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As I read in some answers to other questions they should not explode, is it true? Why is that? Is it because they have a safety valve or just because they are very strong?

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Remember the rule of Mythbusters: Everything explodes. It's just a question of what it takes. – fire.eagle May 23 '13 at 15:40
I'll be submitting this to them as a myth. You're about to become famous Paolo, hopefully not at the cost of wasting beer though... – Scott May 23 '13 at 17:17
@Scott: If they take this on, please let us know when the episode will air! – FrustratedWithFormsDesigner May 23 '13 at 19:09

2 Answers 2

up vote 8 down vote accepted

At beer pressures, a keg cannot explode. It's designed to take much more pressure - rated to around 120-130 psi. Even at failure, the seals will fail rather than the chamber itself. Failing at standard beer pressures will be as a leak (pinhole or crack).

Which isn't to say they can't explode. It's a sealed pressurized vessel - so it could explode or implode. It's just not normal for beer to rapidly reach the pressure required to cause an explosion (or for outside pressure to cause an implosion).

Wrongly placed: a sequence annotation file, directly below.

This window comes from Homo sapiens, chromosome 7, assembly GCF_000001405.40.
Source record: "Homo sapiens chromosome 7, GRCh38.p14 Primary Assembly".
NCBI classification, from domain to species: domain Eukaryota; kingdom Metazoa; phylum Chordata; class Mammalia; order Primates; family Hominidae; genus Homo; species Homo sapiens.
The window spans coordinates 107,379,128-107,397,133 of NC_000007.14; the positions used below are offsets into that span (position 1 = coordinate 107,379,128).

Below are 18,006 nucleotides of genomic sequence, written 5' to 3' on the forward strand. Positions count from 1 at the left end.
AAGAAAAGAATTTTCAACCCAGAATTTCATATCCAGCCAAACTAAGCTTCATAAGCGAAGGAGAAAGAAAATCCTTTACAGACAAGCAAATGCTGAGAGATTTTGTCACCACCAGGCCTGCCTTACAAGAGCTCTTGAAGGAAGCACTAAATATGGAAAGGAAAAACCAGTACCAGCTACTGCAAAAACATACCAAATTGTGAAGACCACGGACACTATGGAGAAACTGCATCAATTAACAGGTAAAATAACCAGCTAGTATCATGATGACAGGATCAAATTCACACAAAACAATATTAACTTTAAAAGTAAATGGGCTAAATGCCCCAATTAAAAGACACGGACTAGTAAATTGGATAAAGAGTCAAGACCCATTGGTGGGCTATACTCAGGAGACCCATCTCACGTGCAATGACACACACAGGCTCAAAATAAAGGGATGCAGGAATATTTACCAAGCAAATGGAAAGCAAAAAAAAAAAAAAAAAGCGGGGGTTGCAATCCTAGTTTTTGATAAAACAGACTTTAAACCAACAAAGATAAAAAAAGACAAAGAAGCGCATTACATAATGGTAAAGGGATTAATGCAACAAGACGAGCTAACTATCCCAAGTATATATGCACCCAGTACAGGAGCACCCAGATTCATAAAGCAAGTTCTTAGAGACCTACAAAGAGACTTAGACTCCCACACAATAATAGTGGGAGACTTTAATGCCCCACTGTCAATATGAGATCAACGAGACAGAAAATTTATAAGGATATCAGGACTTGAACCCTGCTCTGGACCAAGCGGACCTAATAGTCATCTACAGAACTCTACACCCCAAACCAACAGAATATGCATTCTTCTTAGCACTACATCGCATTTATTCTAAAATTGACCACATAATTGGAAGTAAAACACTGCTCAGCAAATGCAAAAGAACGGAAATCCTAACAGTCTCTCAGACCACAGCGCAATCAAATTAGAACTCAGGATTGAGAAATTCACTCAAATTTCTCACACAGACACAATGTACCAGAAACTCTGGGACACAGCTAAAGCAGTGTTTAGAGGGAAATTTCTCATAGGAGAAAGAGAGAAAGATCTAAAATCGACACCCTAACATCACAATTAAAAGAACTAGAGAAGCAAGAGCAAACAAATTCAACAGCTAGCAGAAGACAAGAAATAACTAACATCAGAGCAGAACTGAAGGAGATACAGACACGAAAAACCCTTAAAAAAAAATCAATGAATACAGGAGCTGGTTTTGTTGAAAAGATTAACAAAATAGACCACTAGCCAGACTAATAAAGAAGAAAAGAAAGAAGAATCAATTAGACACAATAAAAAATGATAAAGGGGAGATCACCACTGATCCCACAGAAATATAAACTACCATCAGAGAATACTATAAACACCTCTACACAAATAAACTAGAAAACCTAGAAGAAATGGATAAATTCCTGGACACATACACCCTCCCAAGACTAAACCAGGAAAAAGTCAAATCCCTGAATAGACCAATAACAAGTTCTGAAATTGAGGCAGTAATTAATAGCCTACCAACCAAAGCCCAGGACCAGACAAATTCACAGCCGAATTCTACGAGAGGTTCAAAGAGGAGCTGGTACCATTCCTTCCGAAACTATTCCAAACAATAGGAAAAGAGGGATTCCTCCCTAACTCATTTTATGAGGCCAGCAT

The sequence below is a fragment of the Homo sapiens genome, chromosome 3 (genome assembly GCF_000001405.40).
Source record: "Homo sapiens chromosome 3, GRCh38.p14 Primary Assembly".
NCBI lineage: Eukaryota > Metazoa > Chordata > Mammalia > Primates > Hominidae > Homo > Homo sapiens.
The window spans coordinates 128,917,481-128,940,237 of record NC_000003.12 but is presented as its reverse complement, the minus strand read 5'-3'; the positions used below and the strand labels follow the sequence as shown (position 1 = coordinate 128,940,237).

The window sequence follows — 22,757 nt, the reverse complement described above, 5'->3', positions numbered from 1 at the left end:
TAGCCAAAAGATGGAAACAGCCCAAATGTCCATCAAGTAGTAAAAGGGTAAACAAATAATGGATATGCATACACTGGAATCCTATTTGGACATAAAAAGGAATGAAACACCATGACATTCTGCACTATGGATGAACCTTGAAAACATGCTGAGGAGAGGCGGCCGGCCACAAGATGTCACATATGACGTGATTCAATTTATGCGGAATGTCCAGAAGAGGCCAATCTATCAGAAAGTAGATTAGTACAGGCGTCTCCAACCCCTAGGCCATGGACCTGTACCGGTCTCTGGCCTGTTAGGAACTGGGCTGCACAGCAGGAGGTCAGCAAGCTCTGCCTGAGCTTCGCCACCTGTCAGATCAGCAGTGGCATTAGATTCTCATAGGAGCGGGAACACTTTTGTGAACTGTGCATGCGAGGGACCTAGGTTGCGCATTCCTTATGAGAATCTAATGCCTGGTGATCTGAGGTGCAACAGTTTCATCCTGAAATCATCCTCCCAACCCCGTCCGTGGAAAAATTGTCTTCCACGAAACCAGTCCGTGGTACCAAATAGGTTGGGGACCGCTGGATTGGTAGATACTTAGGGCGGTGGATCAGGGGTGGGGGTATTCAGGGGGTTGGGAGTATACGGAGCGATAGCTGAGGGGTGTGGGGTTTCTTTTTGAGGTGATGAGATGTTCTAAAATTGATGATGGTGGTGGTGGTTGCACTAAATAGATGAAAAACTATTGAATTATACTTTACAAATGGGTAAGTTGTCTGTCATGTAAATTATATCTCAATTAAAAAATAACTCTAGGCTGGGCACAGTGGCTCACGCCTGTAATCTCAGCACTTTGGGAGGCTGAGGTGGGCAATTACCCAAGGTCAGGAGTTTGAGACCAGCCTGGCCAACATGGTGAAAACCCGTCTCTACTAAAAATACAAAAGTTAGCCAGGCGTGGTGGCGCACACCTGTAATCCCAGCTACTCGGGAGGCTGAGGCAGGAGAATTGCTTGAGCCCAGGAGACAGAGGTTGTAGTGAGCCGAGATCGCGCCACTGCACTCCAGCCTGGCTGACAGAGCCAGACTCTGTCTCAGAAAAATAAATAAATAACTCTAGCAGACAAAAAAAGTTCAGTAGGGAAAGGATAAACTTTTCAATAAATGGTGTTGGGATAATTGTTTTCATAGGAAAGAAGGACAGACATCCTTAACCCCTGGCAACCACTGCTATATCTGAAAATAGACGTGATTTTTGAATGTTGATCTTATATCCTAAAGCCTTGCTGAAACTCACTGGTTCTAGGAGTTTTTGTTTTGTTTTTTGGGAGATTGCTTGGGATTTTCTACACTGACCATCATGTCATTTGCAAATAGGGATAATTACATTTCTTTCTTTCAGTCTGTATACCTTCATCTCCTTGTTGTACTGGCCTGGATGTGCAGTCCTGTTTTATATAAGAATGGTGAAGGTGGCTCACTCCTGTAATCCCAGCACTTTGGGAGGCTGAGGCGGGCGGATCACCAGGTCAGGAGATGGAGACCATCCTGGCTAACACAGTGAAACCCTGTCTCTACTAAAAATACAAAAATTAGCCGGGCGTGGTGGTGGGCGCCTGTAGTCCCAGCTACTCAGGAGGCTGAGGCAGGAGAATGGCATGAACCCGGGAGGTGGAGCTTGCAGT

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The pressure relief valve is rated 125psi. If that's the max working pressure, I expect the keg will hold at least twice that before failing. – mdma May 24 '13 at 11:49

Just to be clear this is regarding steel or aluminium kegs... in the end they'll all fail at a high enough pressure but will they explode or will they leak first (not everything explodes)? In mechanics terms are they a thin walled or thick walled vessel. The thicker the wall is the stronger it could be but also longer the cracks are that can grow in it as the pressure rises (metals naturally full of tiny cracks which all start to grow as the pressure rises in the keg) and eventually one crack will reach the critical crack length when it grows very quickly, at the speed of sound in the metal, this is what leads to an explosion. So a wise pressure vessel designer keeps the material as thin as possible (whilst being strong enough to do the job) so the crack will run from inner to outer surface before it reaches the critical crack length and start to release the pressure, in this case you'll get "Leak before Burst" failures. I should have added, liquids are more of less incompressible so can't store any energy, so the more gas that's involved the more violent an explosion is likely to be as all that stored energy is released. SO if you ever do want to test to destruction, fill the keg with as much water as possible to keep the amounts of gas to a minimum, then you can achieve the same pressures without suddenly releasing lost of energy.

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